Understanding the effects on abnormal genes on treatment outcomes

Anaplastic gliomas are a group of primary brain tumours that mainly affect adults in their thirties and forties . Advances in technology have allowed us to distinguish this tumour type by the changes that happen within the cells, including the presence of a mutation called IDH and the loss of an important piece of DNA called the 1p/19q. However, the impact of these changes on treatment outcomes is limited, making it essential to improve our understanding of this tumour type.

Associating treatment outcomes with gene defects

The current treatment for anaplastic gliomas consists of surgery and radiotherapy. The addition of chemotherapy has shown benefits in treating other tumour types such as glioblastomas. To test if the addition of chemotherapy with temozolomide would be beneficial to treat anaplastic gliomas, a clinical trial called CANTON is being conducted in would be beneficial to treat anaplastic gliomas, a recent clinical trial in Europe, North America, and Australia. However, the IDH mutation was discovered after the start of this clinical trial. Previous research has found that the presence of this mutation in tumours is associated with increased survival.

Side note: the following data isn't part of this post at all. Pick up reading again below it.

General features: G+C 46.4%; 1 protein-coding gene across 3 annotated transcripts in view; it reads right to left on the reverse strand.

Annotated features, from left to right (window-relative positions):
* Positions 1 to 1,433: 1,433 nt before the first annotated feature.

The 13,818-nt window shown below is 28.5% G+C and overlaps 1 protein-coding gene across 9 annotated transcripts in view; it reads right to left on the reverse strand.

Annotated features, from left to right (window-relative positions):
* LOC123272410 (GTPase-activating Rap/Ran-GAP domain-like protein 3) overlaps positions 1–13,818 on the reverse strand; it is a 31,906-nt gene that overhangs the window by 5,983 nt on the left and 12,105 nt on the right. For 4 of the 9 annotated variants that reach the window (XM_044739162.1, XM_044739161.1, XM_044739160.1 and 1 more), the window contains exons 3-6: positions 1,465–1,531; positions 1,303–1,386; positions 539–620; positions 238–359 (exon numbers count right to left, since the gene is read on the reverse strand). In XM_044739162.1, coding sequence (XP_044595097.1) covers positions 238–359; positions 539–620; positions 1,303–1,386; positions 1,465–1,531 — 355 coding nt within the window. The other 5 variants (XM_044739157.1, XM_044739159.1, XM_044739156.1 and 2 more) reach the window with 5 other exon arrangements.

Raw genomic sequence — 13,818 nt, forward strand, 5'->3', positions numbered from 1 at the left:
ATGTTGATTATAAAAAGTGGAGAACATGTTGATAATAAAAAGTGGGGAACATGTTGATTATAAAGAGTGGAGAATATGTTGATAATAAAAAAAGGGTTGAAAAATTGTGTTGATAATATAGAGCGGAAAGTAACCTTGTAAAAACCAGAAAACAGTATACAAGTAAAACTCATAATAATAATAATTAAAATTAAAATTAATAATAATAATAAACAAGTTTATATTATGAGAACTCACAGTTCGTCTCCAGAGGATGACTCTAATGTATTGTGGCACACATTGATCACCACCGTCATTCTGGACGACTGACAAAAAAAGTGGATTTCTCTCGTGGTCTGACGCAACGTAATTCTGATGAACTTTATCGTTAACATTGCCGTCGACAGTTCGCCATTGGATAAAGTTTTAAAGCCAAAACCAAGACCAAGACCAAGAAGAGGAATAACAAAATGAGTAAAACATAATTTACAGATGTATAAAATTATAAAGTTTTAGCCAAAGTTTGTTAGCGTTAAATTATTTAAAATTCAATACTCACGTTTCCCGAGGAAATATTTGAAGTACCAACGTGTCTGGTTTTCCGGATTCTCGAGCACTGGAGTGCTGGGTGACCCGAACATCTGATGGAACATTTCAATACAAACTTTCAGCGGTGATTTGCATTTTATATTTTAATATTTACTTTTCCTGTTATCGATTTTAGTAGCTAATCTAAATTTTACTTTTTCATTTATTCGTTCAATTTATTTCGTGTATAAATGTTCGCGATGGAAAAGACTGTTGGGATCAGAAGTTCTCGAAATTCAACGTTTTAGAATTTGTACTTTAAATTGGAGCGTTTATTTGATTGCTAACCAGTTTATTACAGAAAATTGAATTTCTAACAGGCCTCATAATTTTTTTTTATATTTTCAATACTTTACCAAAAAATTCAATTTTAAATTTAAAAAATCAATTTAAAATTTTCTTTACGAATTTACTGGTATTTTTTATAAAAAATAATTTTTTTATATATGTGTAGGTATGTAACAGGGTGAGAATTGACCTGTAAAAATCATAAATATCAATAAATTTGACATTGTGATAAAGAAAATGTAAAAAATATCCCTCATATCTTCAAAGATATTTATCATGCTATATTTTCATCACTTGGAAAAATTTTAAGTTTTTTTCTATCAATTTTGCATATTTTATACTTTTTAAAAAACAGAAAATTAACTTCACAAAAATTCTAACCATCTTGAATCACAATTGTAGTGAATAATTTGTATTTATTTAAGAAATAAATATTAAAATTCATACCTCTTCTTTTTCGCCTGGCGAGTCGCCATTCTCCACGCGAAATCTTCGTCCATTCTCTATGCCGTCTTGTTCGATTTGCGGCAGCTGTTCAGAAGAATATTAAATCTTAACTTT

The aim of Professor van den Bent's research is to analyse the tumour samples collected from individuals participating in this clinical trial to gain a better understanding of the effects of the gene defects on treatment outcomes. This research will help identify patients who have a better prognosis and would benefit from intense treatment regimens.

Improving markers for tailored treatments

This research project will play an important role by informing the prognosis for people with anaplastic gliomas. It will also help tailor treatments by identifying which individuals would benefit from more or less intense treatment and improve quality of survival.

We promise to keep your data safe and you can unsubscribe at any time in the future. More information is in our Privacy Policy.